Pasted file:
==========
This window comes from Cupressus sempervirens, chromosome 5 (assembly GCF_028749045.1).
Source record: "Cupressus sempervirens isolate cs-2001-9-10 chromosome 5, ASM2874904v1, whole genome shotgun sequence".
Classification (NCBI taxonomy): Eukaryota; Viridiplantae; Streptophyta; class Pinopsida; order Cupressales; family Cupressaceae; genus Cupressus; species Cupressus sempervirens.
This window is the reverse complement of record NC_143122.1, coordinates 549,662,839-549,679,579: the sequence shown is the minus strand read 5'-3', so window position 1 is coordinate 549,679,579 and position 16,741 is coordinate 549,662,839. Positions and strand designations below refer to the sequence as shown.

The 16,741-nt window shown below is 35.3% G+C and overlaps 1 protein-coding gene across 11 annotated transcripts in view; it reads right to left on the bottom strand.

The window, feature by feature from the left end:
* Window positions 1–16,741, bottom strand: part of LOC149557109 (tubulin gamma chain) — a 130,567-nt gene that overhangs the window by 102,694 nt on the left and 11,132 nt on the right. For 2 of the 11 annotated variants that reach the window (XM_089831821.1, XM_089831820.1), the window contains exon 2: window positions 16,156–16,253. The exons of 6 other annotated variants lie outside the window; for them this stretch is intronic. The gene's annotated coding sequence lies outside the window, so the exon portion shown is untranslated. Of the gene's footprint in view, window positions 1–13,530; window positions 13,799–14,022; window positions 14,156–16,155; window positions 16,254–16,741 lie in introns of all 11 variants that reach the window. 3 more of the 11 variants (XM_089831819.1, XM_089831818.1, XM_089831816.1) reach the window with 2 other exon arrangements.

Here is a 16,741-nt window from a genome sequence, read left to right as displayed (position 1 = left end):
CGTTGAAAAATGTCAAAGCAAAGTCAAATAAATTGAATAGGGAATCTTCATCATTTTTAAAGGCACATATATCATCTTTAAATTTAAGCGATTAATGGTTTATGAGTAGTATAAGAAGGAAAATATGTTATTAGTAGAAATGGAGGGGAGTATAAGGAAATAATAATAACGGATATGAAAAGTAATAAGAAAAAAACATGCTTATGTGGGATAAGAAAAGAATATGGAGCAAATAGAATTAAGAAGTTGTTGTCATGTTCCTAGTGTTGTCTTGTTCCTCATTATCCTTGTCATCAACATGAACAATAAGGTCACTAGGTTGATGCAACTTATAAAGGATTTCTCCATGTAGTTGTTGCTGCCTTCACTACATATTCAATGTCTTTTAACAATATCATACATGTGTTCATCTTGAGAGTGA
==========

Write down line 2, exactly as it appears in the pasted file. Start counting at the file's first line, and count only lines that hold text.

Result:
Source record: "Cupressus sempervirens isolate cs-2001-9-10 chromosome 5, ASM2874904v1, whole genome shotgun sequence".